Combinatoric collaboration on Costas arrays and radar applications
James K Beard - Lockheed Martin Maritime Systems and Sensors, Jon C Russo - Lockheed Martin Advanced Technology Laboratories, Keith G Erickson - New Jersey Institute of Technology, Michael C Monteleone - New Jersey Institute of Technology, Michael T Wright - New Jersey Institute of Technology
Wed, 28 April 2004, 8:00 AM - 9:30 AM
Costas arrays are permutation matrices that also provide a frequency indexing sequence that permits at most one coincident tone in cross-correlations of FSK waveforms. As such, they have obvious application as frequency indexing sequences in radar and communications when long codes with bounded autocorrelation are required or when Doppler is a significant portion of the transmitted bandwidth. All Costas arrays for orders less than 26 are known, with those for N=24 and N=25 disclosed here. Higher orders are found through number-theoretic generators and partial searches.
Dr. James K Beard - Lockheed Martin Maritime Systems and Sensors
JAMES K. BEARD was born in Austin, Texas. He received his Ph. D. in Electrical Engineering from the University of Texas at Austin. His association with Lockheed Martin Maritime Systems and Sensors began in 2000. His current activities include sensor system engineering, teaching two courses at NJIT Mt. Laurel, and a new book “The FFT in the 21st Century,” ISBN 1-4020-7675-4. Dr. Beard is a member of IEEE, SPIE, AIAA, AOC, Sigma Xi, Tau Beta Pi, and Phi Eta Sigma. He was a GSRF Fellow in 1963 and a NSF Fellow in 1964.
Mr. Jon C Russo - Lockheed Martin Advanced Technology Laboratories
Jon C. Russo, was born in Geneva, NY. Jon graduated with distinction
from the Cornell University School of Electrical Engineering and
completed a Masters in Engineering in 1993. While there, Jon was a
teaching assistant for electronic design lab and other programs.
Jon went on to join the research team at Lockheed Martin Advanced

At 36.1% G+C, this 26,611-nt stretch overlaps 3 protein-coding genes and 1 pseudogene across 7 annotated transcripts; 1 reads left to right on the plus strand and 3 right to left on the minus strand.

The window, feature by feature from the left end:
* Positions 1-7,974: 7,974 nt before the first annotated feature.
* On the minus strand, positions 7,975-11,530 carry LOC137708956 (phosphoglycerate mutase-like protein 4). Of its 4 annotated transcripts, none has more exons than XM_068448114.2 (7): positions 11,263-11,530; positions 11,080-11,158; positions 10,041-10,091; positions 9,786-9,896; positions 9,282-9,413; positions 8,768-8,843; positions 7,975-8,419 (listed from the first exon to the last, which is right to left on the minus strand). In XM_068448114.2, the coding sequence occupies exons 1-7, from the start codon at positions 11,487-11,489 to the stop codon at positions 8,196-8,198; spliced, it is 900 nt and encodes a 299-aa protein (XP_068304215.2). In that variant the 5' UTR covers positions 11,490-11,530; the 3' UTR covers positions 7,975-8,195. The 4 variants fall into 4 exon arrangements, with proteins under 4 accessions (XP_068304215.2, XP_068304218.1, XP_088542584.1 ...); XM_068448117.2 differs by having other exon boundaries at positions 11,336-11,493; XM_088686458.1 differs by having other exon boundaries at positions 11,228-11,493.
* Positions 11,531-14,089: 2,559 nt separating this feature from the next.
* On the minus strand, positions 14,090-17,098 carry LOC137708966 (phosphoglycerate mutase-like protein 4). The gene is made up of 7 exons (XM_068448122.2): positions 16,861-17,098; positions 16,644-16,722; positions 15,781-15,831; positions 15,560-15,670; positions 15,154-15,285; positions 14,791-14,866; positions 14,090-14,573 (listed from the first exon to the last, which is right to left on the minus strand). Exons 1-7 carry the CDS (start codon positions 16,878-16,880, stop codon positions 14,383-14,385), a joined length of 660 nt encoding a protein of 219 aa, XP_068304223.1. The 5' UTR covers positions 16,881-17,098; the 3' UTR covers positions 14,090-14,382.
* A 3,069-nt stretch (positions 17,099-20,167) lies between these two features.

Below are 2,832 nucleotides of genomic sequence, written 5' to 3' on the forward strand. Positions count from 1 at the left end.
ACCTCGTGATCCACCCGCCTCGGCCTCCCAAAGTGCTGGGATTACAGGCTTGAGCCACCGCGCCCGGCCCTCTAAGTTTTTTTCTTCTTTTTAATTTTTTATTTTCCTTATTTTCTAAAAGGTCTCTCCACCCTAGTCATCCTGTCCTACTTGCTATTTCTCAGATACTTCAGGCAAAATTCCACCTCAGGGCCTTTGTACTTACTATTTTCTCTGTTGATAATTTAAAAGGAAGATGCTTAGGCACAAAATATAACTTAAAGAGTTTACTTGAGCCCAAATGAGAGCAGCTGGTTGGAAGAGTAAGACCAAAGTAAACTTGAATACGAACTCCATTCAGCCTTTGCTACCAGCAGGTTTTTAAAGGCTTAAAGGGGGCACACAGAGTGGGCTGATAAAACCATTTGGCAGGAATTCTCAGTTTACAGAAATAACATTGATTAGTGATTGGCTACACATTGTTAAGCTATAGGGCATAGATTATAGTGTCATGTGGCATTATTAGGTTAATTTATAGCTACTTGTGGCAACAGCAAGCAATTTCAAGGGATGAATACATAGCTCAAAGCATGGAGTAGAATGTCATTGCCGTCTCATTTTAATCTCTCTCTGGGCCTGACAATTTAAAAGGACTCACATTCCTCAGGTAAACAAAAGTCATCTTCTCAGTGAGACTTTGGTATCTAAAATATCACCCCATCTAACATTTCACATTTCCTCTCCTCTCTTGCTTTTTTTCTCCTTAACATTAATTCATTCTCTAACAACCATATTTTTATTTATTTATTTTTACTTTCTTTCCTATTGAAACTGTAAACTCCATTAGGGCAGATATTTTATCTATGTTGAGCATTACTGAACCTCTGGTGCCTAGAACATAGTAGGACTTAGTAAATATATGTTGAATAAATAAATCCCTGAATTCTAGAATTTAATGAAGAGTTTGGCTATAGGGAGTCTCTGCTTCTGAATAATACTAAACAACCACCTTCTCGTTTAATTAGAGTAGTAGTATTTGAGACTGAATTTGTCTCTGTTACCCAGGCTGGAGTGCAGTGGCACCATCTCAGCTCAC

Technology Labs, where he has worked in singal processing, radar,
hardware design, and reconfigurable computing and compiler
technologies. Research interests include cognitive architectures,
radar and communications processing.
Keith G Erickson - New Jersey Institute of Technology
Keith Erickson of Cherry Hill, NJ is a senior at the New Jersey Institute of Technology (NJIT) and plans to graduate in May 2004 with a B.S. degree in Computer Engineering and minors and in Mathematics and Computer Science. A tutor at NJIT as well as Burlington County College, Keith is a member of IEEE and works on computer systems for area schools. He is the president of the NJIT Hybrid Electric Vehicle (HEV) project, and wishes to make electric vehicles possible in the immediate future.
Mr. Michael C Monteleone - New Jersey Institute of Technology
Michael Charles Monteleone III was born in Toms River, New Jersey. He has received his A.S in Engineering from Ocean County College, New Jersey. He is currently attending New Jersey Institute of Technology and is planning on graduation in May 2004 with a B.S degree. His major is in Computer Engineering with a minor in Applied Mathematics. He has worked full time as a marine mechanic for eight years at Wind and Water Sports. He is a member of IEEE, member number: 41565552. He owns Monteleone and Wright Computers, a small computer business in New Jersey. Mr. Monteleone is currently in pursuit of a full time career in the field of computer and electronic engineering.
Mr. Michael T Wright - New Jersey Institute of Technology
Michael Thomas Wright was born on November 5th 1981 in Lakewood, New Jersey. He is currently attending New Jersey Institute of Technology and is planning on graduation in May 2004 with a B.S degree in Computer Engineering. He has worked full time as a marina yard manager for 7 years and as a marine mechanic for 15 years at Cedar Creek Sailing Center/Marina. He is a member of IEEE, member number: 41570857. He owns Monteleone and Wright Computers, a small computer business in New Jersey. Michael plans to attain a full time job upon graduation and begin a career in the computer engineering field.